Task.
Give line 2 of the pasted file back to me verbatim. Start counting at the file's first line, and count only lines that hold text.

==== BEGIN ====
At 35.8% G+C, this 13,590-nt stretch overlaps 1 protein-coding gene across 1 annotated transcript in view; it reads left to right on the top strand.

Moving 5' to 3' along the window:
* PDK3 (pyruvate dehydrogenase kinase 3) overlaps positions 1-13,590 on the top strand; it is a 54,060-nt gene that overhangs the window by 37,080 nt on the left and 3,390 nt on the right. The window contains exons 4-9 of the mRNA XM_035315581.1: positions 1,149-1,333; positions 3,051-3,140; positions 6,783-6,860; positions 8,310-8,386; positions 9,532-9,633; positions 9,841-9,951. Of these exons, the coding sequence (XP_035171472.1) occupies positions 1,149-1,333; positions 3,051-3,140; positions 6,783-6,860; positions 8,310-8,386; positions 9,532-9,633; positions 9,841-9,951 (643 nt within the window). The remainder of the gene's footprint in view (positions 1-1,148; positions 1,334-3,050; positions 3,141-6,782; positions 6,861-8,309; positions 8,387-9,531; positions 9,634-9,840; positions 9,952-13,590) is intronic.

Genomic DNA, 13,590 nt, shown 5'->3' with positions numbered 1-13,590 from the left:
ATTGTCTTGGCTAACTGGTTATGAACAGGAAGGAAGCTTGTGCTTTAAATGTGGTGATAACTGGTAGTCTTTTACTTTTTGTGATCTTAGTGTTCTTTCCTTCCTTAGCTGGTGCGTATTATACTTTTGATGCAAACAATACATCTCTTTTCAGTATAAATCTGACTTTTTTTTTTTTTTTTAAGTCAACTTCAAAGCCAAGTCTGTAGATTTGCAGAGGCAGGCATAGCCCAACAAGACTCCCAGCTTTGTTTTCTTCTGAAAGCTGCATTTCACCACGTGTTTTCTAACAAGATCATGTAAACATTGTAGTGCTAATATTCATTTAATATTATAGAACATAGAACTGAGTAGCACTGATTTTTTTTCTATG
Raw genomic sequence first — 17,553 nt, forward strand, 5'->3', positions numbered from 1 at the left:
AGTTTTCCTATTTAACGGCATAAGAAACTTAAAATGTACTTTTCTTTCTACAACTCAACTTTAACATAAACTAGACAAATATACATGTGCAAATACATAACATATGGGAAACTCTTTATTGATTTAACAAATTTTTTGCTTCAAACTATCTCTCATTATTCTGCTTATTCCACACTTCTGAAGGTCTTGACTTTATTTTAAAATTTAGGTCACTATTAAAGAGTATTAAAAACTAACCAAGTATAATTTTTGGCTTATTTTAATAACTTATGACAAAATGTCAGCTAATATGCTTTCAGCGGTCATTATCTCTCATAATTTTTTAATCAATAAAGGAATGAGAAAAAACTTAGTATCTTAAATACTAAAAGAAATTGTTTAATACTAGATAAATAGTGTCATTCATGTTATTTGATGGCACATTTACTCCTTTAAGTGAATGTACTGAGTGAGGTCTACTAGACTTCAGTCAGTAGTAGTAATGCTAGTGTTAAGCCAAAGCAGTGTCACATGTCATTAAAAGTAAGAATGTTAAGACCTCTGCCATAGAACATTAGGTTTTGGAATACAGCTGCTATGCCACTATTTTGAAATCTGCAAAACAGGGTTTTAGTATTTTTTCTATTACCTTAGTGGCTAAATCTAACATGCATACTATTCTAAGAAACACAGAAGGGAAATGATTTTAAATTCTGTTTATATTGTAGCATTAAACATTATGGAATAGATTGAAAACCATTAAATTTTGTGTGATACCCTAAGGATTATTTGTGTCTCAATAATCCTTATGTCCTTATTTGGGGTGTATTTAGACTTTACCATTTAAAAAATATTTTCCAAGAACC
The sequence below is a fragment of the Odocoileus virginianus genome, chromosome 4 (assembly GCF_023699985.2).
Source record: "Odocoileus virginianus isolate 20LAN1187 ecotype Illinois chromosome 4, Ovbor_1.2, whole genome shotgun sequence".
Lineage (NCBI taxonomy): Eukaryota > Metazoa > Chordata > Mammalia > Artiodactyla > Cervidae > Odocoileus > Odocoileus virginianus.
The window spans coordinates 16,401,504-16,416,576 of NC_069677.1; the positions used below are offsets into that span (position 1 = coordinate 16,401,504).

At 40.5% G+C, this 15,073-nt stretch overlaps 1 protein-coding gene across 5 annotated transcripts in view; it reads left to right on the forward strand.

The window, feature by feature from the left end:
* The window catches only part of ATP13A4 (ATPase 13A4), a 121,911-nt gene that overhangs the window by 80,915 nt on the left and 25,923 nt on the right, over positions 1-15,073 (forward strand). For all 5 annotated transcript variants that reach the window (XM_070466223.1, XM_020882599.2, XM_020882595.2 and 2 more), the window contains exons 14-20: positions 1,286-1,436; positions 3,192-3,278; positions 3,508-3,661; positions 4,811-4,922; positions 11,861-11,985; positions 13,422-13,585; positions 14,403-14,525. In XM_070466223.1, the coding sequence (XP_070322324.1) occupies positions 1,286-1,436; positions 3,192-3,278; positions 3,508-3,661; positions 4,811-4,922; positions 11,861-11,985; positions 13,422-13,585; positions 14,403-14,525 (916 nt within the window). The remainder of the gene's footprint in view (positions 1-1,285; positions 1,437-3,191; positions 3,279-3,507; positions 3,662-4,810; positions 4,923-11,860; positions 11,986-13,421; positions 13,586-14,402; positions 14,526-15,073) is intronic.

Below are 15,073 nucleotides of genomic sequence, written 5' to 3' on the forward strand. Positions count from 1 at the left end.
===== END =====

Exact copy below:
Moving 5' to 3' along the window: